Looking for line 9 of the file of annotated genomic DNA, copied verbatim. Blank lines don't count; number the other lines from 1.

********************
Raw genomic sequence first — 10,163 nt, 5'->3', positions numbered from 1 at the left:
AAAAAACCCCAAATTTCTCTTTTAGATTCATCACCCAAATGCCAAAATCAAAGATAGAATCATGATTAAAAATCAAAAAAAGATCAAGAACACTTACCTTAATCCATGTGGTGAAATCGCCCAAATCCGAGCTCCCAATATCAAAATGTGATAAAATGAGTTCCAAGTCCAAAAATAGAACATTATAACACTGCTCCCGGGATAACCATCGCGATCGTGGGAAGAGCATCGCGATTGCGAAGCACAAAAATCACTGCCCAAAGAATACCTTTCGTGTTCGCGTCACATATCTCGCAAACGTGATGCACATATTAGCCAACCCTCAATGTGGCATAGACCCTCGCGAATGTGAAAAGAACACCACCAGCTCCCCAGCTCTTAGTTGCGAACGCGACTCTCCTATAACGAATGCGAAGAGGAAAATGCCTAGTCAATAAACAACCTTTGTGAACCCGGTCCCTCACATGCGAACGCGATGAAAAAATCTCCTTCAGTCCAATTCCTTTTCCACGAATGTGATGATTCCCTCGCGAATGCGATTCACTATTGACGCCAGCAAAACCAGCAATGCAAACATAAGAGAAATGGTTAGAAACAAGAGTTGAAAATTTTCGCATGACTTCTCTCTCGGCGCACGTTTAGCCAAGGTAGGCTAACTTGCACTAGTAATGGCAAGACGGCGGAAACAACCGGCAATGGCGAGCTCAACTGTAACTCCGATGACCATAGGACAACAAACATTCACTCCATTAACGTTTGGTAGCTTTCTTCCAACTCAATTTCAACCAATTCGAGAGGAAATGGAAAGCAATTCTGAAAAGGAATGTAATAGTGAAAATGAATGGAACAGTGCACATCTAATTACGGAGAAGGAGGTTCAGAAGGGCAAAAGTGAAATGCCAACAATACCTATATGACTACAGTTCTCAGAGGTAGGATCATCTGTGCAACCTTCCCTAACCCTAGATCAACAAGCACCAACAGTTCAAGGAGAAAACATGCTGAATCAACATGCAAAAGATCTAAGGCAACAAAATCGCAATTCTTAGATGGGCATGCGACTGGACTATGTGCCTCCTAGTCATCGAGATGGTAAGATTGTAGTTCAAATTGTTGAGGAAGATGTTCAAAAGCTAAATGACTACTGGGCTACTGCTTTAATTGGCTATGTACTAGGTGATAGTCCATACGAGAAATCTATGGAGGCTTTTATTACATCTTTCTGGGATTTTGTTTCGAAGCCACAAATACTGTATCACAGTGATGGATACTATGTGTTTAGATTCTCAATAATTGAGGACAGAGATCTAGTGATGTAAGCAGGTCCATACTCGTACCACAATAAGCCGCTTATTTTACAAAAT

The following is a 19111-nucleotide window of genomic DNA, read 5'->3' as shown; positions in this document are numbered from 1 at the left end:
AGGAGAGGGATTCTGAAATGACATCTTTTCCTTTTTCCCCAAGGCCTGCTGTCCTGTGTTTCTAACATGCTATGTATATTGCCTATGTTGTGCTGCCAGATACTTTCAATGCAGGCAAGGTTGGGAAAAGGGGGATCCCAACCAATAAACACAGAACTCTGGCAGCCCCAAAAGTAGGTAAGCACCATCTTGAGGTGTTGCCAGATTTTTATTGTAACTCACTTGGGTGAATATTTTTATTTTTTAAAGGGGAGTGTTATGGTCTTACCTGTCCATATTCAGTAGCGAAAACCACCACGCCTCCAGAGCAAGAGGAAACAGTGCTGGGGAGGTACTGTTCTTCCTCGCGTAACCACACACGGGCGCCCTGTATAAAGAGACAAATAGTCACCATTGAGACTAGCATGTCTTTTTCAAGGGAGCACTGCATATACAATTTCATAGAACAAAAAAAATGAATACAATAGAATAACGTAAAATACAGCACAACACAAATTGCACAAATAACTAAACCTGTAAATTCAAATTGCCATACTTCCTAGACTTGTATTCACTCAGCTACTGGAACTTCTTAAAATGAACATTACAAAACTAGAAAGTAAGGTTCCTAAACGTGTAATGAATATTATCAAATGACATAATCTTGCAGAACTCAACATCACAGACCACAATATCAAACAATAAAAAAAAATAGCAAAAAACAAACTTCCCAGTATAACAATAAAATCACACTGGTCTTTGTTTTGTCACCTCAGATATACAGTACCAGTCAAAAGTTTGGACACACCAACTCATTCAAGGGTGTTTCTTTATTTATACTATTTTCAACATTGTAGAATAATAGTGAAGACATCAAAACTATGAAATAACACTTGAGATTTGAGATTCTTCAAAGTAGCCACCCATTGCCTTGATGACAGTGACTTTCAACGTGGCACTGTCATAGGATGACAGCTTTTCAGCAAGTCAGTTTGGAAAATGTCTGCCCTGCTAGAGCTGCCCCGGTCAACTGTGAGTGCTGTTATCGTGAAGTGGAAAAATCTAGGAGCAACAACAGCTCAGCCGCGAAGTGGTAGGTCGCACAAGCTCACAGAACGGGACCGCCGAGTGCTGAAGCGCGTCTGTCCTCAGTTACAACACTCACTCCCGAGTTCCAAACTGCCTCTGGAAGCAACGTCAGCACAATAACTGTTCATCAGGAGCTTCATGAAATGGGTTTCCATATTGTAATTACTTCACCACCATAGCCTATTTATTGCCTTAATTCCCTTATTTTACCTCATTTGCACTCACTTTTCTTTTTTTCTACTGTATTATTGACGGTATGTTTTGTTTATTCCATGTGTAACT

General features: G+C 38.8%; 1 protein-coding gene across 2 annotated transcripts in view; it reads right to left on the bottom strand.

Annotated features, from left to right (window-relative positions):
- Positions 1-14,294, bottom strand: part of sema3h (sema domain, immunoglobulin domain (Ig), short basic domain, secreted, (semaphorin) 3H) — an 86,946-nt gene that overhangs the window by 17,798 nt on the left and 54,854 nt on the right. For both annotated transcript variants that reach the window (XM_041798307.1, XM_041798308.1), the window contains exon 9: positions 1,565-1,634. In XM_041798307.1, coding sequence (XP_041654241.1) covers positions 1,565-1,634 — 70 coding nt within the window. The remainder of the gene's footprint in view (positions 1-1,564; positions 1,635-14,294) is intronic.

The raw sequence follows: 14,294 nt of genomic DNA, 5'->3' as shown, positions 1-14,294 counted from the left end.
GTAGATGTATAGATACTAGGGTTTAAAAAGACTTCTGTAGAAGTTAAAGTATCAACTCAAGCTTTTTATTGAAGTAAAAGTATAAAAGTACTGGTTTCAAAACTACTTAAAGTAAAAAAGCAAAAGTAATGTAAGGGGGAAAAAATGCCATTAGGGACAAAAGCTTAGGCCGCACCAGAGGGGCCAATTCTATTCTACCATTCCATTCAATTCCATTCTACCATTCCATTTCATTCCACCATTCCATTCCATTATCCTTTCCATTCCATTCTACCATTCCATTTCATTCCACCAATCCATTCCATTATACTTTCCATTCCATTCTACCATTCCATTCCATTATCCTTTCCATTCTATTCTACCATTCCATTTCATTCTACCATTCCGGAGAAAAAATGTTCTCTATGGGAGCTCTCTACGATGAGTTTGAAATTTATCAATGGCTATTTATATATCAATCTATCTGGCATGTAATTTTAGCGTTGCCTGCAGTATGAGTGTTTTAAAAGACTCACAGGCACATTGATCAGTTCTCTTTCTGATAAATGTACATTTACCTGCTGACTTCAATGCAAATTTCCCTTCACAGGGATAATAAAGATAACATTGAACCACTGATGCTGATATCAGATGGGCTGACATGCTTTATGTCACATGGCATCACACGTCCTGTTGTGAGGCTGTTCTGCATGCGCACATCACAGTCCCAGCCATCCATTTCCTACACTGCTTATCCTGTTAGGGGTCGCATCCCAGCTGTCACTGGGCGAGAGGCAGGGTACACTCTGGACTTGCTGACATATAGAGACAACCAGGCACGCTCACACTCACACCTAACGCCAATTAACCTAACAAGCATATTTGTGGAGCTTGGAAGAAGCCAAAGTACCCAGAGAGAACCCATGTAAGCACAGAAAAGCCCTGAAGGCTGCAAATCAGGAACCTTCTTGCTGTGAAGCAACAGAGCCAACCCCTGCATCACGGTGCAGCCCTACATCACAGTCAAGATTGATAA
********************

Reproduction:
GTAGATGTATAGATACTAGGGTTTAAAAAGACTTCTGTAGAAGTTAAAGTATCAACTCAAGCTTTTTATTGAAGTAAAAGTATAAAAGTACTGGTTTCAAAACTACTTAAAGTAAAAAAGCAAAAGTAATGTAAGGGGGAAAAAATGCCATTAGGGACAAAAGCTTAGGCCGCACCAGAGGGGCCAATTCTATTCTACCATTCCATTCAATTCCATTCTACCATTCCATTTCATTCCACCATTCCATTCCATTATCCTTTCCATTCCATTCTACCATTCCATTTCATTCCACCAATCCATTCCATTATACTTTCCATTCCATTCTACCATTCCATTCCATTATCCTTTCCATTCTATTCTACCATTCCATTTCATTCTACCATTCCGGAGAAAAAATGTTCTCTATGGGAGCTCTCTACGATGAGTTTGAAATTTATCAATGGCTATTTATATATCAATCTATCTGGCATGTAATTTTAGCGTTGCCTGCAGTATGAGTGTTTTAAAAGACTCACAGGCACATTGATCAGTTCTCTTTCTGATAAATGTACATTTACCTGCTGACTTCAATGCAAATTTCCCTTCACAGGGATAATAAAGATAACATTGAACCACTGATGCTGATATCAGATGGGCTGACATGCTTTATGTCACATGGCATCACACGTCCTGTTGTGAGGCTGTTCTGCATGCGCACATCACAGTCCCAGCCATCCATTTCCTACACTGCTTATCCTGTTAGGGGTCGCATCCCAGCTGTCACTGGGCGAGAGGCAGGGTACACTCTGGACTTGCTGACATATAGAGACAACCAGGCACGCTCACACTCACACCTAACGCCAATTAACCTAACAAGCATATTTGTGGAGCTTGGAAGAAGCCAAAGTACCCAGAGAGAACCCATGTAAGCACAGAAAAGCCCTGAAGGCTGCAAATCAGGAACCTTCTTGCTGTGAAGCAACAGAGCCAACCCCTGCATCACGGTGCAGCCCTACATCACAGTCAAGATTGATAA